The bowing hand
Once you have a comfortable fiddle bow hold, what else do you need to master with the bowing hand? It’s important to understand the relationship between the bow and your hand/fingers. Often when people first learn to play, they develop a fixed bow hold, with the bow being kept in exactly the same relationship to the hand throughout the length of the bow stroke, and use the upper and lower arm to create the bow strokes.
This frequently creates some tension in the muscles of the hand (especially if playing for any length of time), which will have an impact on the tone when playing. The arm action is hard work, and makes it difficult to play with precision, especially when playing faster runs of notes.
Here’s Scottish fiddler Patsy Reid showing how she uses the fingers to move the bow around when she’s crossing strings
So it’s important to learn to relax the bowing hand, and learn to let it interact with the stick of the bow. Think of your hand as a guide for the bow. The hand can often also respond to the bow, letting it take the lead – your bowing hand doesn’t always have to be the boss! Have a look at Ian Walsh playing at the start of this video, and watch the fingers in his bowing hand. You’ll see that his right hand is very relaxed, and his fingers are moving around, interacting and responding to the stick of the bow.
As well as this relaxed and interactive hold, the fingers can also have a real impact on the detail of the sound we make. With an effective bow hold, you will be able to use the thumb as a ‘pivot’ for the bow. This pivoting action works in respect of keeping the bow perpendicular to the strings In this video, Zlata Brouwer shows the action of the first finger on the stick of the bow, being used here to create a run of staccato notes on an up bow:
How the fingers interact with the bow
The thumb is acting like a little hook, and the stick of the bow hangs on that hook. The fingers are slightly separated and drape over the bow to prevent the stick falling out from it’s position on the hook. They’re also in the right place to help keep the bow from straying off a straight line, perpendicular to the fiddle strings, when you start playing. By pulling slightly towards you with the tip of the first finger, you’ll pull the tip of the bow a little closer in to you. Pulling with the 3rd finger pulls the heel of the bow in. As the thumb acts as a pivot, pulling in with the 3rd finger will push the tip of the bow away from your body. Throughout the bow stroke, the aim is that the fingers are fluidly interacting with the stick of the bow all the time. The fingers will need to be bending and flexing independently as part of your bow hold, in response to the bow showing any sign of starting to stray from its path. Ultimately they will be intuitively guiding it and keeping it perpendicular to the strings throughout the length of the bow stroke. The pinkie is just resting on the back of the bow stick (and in fact many players play with the pinkie off the bow stick altogether for a lot of the time). It doesn’t have a lot to do until you lift the bow from the fiddle. If you try to pick the bow up from the fiddle strings, you’ll find that with the thumb acting as a pivot, it just takes a little pressure on the stick with the pinkie to prevent the tip of the bow from falling downwards. Pressure on the index finger can be used to help to ‘dig’ the bow into the string, to increase the volume at any point in a note.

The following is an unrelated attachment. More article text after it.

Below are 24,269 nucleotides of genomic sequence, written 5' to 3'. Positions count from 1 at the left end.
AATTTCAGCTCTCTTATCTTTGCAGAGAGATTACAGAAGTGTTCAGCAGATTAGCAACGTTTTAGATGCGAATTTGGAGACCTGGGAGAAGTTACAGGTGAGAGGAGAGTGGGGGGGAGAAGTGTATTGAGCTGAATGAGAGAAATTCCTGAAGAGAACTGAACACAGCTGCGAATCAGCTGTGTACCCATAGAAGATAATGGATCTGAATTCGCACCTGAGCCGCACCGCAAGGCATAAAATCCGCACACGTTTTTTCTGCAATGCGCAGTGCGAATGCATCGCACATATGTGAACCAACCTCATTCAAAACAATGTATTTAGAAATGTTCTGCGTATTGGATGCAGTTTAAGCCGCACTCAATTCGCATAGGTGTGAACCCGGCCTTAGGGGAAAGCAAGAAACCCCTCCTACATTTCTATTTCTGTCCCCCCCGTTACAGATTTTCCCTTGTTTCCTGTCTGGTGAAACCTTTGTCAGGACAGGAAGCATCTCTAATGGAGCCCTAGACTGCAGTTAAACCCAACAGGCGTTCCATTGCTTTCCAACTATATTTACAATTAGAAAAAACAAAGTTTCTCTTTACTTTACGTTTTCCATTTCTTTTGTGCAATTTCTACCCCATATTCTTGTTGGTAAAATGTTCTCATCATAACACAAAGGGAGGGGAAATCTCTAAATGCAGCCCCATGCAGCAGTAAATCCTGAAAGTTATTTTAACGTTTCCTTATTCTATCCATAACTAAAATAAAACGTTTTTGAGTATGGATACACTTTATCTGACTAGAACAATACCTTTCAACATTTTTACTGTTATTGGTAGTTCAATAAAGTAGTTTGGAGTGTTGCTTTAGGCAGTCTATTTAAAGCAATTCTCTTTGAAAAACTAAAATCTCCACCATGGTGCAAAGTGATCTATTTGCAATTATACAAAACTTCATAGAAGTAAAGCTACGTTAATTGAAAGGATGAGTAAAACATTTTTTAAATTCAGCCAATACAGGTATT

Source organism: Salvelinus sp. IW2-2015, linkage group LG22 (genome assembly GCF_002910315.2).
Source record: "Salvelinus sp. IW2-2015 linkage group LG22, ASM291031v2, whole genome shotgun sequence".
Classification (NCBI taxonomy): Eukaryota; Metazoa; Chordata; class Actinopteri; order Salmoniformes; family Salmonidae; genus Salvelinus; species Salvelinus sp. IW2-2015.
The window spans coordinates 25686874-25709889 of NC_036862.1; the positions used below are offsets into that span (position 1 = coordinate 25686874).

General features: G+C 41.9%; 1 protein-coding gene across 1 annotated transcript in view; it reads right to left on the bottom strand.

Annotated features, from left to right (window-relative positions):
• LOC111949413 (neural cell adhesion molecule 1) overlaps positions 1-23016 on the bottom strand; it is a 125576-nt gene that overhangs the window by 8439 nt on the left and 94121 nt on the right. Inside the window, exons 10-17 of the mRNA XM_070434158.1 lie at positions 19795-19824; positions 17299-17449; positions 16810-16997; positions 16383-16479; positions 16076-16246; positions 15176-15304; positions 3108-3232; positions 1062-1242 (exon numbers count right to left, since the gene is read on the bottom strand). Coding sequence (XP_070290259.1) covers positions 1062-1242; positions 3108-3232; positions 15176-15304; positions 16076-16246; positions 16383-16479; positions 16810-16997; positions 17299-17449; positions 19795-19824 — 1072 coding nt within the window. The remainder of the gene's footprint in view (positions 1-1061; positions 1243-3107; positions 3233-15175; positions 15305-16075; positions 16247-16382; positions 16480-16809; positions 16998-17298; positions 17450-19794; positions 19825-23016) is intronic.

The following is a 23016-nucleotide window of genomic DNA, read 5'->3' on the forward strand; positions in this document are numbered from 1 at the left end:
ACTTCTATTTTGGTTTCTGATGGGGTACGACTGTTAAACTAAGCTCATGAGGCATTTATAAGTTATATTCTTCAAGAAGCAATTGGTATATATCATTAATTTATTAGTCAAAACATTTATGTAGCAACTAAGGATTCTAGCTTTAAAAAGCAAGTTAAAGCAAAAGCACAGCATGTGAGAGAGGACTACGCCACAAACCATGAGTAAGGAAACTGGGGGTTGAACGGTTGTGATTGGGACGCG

Here’s a video of Scottish fiddler Bruce MacGregor demonstrating his fiddle bow hold and bowing action:
You can hear the dynamics he adds into individual notes through his control of the bow. Watch and listen from 5m 16s to how he adds really clear definition to the notes at the start of the march he’s playing.